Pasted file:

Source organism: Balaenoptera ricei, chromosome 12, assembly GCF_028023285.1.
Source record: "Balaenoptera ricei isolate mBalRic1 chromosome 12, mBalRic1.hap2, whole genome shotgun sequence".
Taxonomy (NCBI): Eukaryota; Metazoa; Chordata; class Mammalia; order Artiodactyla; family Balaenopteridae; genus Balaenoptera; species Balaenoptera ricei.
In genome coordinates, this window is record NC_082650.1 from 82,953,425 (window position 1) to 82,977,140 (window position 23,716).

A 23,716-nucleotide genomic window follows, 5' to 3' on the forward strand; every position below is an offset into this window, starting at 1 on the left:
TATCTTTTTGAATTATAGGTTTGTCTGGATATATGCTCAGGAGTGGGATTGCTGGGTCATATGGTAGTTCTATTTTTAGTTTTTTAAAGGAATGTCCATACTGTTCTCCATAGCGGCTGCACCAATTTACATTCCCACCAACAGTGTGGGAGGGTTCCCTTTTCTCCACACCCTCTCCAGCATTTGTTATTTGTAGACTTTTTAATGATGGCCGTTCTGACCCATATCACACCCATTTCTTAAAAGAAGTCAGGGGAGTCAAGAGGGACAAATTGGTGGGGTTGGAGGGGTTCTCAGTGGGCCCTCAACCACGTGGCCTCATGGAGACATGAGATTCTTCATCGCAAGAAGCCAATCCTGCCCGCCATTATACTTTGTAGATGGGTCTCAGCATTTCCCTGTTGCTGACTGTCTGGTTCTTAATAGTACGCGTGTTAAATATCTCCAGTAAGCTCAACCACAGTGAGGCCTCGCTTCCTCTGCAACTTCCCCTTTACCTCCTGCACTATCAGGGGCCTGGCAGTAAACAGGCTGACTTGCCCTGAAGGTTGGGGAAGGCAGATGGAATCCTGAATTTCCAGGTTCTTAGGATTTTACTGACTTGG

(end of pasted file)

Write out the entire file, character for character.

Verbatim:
Source organism: Balaenoptera ricei, chromosome 12, assembly GCF_028023285.1.
Source record: "Balaenoptera ricei isolate mBalRic1 chromosome 12, mBalRic1.hap2, whole genome shotgun sequence".
Taxonomy (NCBI): Eukaryota; Metazoa; Chordata; class Mammalia; order Artiodactyla; family Balaenopteridae; genus Balaenoptera; species Balaenoptera ricei.
In genome coordinates, this window is record NC_082650.1 from 82,953,425 (window position 1) to 82,977,140 (window position 23,716).

A 23,716-nucleotide genomic window follows, 5' to 3' on the forward strand; every position below is an offset into this window, starting at 1 on the left:
TATCTTTTTGAATTATAGGTTTGTCTGGATATATGCTCAGGAGTGGGATTGCTGGGTCATATGGTAGTTCTATTTTTAGTTTTTTAAAGGAATGTCCATACTGTTCTCCATAGCGGCTGCACCAATTTACATTCCCACCAACAGTGTGGGAGGGTTCCCTTTTCTCCACACCCTCTCCAGCATTTGTTATTTGTAGACTTTTTAATGATGGCCGTTCTGACCCATATCACACCCATTTCTTAAAAGAAGTCAGGGGAGTCAAGAGGGACAAATTGGTGGGGTTGGAGGGGTTCTCAGTGGGCCCTCAACCACGTGGCCTCATGGAGACATGAGATTCTTCATCGCAAGAAGCCAATCCTGCCCGCCATTATACTTTGTAGATGGGTCTCAGCATTTCCCTGTTGCTGACTGTCTGGTTCTTAATAGTACGCGTGTTAAATATCTCCAGTAAGCTCAACCACAGTGAGGCCTCGCTTCCTCTGCAACTTCCCCTTTACCTCCTGCACTATCAGGGGCCTGGCAGTAAACAGGCTGACTTGCCCTGAAGGTTGGGGAAGGCAGATGGAATCCTGAATTTCCAGGTTCTTAGGATTTTACTGACTTGG